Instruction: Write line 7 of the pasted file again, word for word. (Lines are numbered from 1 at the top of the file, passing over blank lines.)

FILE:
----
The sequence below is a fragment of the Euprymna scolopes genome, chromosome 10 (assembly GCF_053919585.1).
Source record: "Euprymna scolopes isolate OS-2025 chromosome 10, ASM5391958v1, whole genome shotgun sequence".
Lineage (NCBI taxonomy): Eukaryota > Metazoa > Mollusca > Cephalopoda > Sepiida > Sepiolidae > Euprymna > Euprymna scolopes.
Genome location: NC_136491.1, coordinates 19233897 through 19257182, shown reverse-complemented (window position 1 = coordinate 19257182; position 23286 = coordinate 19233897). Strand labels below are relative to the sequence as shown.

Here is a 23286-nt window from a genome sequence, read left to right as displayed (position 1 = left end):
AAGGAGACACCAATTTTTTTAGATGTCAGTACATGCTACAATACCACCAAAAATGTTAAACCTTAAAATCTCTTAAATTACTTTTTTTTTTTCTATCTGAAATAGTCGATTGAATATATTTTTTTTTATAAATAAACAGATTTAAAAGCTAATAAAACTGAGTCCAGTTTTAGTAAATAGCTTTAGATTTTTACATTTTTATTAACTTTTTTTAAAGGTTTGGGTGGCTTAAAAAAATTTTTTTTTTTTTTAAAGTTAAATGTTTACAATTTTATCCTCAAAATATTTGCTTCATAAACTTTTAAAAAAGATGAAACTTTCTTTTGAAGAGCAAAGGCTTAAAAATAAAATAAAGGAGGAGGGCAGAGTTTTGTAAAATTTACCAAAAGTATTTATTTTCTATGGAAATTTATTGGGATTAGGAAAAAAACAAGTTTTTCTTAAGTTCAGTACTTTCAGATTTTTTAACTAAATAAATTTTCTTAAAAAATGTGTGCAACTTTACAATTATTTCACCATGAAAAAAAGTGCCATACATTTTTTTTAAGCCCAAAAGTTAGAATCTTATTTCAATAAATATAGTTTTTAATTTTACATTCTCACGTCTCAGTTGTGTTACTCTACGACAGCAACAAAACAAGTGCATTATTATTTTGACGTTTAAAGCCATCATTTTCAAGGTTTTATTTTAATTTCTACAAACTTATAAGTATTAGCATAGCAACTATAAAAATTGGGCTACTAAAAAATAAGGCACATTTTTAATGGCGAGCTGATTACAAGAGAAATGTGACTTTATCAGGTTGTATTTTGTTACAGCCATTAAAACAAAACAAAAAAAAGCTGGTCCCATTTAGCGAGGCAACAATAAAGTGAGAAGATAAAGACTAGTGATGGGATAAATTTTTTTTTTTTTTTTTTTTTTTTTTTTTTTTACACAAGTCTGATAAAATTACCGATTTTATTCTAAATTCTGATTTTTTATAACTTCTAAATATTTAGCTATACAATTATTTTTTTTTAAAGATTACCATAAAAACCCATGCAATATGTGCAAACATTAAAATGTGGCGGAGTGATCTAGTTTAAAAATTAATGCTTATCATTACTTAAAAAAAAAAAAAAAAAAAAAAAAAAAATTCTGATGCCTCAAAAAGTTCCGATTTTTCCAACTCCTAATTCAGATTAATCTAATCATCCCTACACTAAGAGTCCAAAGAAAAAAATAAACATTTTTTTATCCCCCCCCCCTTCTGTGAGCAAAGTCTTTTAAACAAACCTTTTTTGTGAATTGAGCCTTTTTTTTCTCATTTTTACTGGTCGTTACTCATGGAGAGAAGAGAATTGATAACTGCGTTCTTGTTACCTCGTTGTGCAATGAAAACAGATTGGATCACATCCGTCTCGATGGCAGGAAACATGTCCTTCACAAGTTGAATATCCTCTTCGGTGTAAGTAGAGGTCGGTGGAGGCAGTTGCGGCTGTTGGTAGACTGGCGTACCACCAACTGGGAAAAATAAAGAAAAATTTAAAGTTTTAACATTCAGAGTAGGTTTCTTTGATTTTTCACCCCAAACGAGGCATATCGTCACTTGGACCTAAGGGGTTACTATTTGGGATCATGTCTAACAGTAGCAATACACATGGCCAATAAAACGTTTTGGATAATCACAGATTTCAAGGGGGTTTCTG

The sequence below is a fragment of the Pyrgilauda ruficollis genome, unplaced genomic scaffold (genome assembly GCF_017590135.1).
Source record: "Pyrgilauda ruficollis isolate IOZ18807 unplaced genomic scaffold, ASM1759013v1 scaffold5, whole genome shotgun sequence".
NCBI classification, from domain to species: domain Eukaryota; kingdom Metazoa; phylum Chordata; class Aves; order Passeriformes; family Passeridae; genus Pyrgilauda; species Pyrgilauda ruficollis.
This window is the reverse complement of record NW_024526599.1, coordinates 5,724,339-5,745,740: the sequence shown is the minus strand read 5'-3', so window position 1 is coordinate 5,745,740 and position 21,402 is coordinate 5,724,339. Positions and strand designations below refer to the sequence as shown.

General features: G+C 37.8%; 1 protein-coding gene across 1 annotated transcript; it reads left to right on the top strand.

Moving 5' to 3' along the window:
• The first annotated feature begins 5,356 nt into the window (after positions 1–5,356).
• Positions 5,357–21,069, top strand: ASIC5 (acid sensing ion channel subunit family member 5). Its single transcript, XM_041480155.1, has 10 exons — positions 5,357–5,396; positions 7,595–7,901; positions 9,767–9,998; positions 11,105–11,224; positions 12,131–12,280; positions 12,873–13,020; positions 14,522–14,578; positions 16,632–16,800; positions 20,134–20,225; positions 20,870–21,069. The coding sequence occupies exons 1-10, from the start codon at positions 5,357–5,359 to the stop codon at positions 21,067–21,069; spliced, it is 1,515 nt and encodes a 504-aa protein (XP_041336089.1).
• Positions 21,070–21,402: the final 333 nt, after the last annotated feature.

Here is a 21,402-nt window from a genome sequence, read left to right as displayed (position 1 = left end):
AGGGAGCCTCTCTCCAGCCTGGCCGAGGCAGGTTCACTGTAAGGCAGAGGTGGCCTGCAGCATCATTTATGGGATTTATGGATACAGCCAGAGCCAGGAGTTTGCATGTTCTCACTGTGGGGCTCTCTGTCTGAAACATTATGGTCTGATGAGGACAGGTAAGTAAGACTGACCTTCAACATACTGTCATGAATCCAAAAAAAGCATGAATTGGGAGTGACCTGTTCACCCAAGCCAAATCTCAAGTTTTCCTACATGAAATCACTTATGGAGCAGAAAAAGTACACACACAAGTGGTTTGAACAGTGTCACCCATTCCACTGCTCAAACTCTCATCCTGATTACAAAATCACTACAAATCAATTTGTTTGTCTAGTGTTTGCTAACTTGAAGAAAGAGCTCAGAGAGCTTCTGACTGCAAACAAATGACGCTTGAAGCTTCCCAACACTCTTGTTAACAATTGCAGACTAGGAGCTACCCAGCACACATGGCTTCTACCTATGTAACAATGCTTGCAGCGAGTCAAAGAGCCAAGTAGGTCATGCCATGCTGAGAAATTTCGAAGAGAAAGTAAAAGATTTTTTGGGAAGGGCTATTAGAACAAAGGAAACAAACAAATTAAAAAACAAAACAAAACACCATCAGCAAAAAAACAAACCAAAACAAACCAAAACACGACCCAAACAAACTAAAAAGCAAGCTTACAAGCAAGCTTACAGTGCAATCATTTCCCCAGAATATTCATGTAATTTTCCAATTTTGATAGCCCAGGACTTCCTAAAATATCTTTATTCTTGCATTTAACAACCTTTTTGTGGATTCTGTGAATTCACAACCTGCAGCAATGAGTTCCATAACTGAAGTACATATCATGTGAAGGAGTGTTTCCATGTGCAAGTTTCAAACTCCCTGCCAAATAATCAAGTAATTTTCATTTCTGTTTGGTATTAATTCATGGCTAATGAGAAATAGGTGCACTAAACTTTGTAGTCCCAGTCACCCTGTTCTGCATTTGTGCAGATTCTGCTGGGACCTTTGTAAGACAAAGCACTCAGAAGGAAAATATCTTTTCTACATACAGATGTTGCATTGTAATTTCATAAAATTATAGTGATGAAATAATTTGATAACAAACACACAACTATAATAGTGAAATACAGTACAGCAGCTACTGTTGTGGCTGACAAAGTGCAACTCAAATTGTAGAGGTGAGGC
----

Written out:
The sequence below is a fragment of the Pyrgilauda ruficollis genome, unplaced genomic scaffold (genome assembly GCF_017590135.1).